4. If I’ve learned anything while on this path, it’s to make it your own. Everyone will do it a little differently and what works for them, may or may not work for you. Some people believe real estate is the answer, others live only lentils to keep their expenses down. Learn from what others have done, but just because you don’t/didn’t do it their way, doesn’t mean that you are wrong. Whatever your path is embrace is, its yours.

    I was at the first week of Chautauqua, what an amazing time!

  5. If 42 is late to the retirement party, then I’ll be joining you in your failure to retire in your 30’s. I think it’s inspiring to hear of people who retired from regular work so early, but I don’t think there is a “right age” or even a “right way” to retire.

    I think it’s important to set goals and achieve your goals in a way that brings personal satisfaction and fulfillment and to live intentionally. I’m trying to stop comparing myself to others except when I find it helpful or motivational. I was really inspired by all of you at the Chautauqua and really enjoyed my time there. I’m excited to head out in the world in the next couple of years and may have to meet up with a few of you guys as my family worldschools around the globe.

  6. Good for you. Thanks for sharing about this experience. We all have our own approach to reaching financial independence and should not judge others. There are many different paths to financial independence. The best approach is the one that you can follow and enables you to reach your goals.

  7. FI may be the ultimate goal, but it sounds like you’ve been living a rich life along the way. Writing novels, raising kids, working in different careers and traveling… From what I gather, many people want to achieve FI just so they can travel or write a novel! So your half-assed approach seems like a winner. As for my own journey to FI, I made several career moves that did nothing to increase my net worth – and I had kids, which isn’t exactly the fast-track to FI. But here I am today with the experiences that made me who I am today and I’m not sure I would change a thing. 🙂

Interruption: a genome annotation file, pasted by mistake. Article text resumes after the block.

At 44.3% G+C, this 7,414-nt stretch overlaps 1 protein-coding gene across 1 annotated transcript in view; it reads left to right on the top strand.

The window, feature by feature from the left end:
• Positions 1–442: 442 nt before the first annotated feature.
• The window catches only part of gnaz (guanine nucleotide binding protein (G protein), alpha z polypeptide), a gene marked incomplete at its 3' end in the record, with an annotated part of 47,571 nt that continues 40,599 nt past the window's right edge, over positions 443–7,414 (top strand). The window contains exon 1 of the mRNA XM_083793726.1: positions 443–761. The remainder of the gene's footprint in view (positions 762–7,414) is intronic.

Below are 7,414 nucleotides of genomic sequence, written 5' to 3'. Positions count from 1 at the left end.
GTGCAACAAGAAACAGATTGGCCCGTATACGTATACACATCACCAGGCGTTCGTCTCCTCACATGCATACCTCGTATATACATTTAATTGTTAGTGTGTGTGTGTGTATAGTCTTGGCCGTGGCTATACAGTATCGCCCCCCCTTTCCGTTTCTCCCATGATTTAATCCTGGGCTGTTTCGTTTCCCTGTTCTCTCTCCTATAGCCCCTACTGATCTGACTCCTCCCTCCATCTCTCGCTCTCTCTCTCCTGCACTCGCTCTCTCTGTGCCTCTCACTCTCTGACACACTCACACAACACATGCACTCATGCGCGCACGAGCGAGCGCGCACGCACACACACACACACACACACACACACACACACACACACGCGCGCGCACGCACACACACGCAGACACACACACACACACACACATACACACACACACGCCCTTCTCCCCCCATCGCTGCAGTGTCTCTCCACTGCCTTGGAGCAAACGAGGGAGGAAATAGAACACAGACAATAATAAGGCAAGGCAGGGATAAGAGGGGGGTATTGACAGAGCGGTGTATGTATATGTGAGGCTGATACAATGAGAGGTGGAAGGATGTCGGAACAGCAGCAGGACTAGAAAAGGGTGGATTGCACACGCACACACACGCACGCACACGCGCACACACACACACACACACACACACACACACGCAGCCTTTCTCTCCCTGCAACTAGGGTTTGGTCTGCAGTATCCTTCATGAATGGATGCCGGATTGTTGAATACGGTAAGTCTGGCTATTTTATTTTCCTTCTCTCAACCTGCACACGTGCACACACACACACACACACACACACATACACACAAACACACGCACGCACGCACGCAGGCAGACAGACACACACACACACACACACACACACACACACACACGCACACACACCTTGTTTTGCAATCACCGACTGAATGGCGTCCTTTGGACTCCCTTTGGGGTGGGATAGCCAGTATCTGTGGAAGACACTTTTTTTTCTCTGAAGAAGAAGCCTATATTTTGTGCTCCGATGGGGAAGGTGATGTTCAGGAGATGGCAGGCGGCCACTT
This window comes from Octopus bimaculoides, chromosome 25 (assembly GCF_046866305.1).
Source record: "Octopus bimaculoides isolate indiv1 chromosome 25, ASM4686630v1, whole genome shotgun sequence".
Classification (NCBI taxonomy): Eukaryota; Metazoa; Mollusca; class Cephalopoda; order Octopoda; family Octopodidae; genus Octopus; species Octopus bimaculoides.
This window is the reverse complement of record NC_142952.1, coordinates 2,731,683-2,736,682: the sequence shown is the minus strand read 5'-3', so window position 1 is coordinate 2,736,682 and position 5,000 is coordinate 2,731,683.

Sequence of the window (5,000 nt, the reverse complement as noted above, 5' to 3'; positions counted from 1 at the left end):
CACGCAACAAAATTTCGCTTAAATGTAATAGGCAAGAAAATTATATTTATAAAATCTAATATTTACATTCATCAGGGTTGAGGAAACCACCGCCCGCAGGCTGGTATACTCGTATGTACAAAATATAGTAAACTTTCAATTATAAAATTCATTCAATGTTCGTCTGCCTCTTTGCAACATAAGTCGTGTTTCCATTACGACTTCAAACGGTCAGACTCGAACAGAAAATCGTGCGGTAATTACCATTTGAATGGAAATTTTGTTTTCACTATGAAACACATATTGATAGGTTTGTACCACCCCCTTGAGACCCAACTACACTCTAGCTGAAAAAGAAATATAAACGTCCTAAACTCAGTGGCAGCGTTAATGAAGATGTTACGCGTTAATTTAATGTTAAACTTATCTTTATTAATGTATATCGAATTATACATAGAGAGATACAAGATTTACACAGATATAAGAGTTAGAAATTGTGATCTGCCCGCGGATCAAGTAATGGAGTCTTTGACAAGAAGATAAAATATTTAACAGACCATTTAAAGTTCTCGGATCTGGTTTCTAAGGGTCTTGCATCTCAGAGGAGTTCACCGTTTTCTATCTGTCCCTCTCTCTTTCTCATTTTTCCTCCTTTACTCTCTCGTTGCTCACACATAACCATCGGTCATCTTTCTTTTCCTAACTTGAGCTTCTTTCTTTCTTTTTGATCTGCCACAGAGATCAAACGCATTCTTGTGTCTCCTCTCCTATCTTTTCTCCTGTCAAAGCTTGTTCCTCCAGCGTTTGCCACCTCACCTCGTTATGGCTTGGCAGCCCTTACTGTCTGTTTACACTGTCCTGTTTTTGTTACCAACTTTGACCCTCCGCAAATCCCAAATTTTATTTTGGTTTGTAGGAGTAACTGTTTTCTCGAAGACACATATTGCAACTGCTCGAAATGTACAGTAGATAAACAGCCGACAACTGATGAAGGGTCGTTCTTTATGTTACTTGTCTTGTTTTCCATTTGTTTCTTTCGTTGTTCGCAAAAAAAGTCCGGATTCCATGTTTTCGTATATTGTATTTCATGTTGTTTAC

8. “retire at the old age of 42.”
    That cracks me up. I’m 44 and have 7 years (working until we get our pensions.) You’ve done pretty well. Don’t beat yourself comparing yourself to legends like MMM.

  9. Love this post and sharing your story! It is easy to say work really hard at the start and then retire super young. I went to grad school too, and loved my time and the critical thinking it encouraged. I know I could have been making a lot more money during that time, but I’m so glad I wasn’t stressed about my salary those years.

  10. Found you through Rockstar–think this is the first time I’ve been here and absolutely love it!

    I’m sorry you were made to feel that way–even if just in the moment. I think “inspiring” to some people can be “degrading” to others. There are a lot of paths in life, and different opportunities presented to us. (That’s meant to be either a surplus of said opportunities or lack thereof.)

    I think it’s amazing that you pursued your passion while furthering your career. And look where you are now! There is no way in heck I’ll be retiring at 42, and I’m okay with that. I have experienced different life events and as a result I’ve chosen to prioritize some other things before exiting the work force. But I think it’s awesome and amazing that you’ve met yours, and done it on your own terms.

  11. The best part of this journey is that each person finds their own way to do it. There is not a one size fits all or an “absolute” approach to financial independence. Each person’s personal situation, each person’s habits/interests, and each person’s finances/risk tolerances are different. Who knows, if you try to force FI in a method that makes you miserable or makes you unhappy, you may end up choosing a different rout all together. Find what works best for you and go for it. That’s how you will be the happiest, most satisfied, and have the best early retirement possible.

    Thanks for the read.

    Bert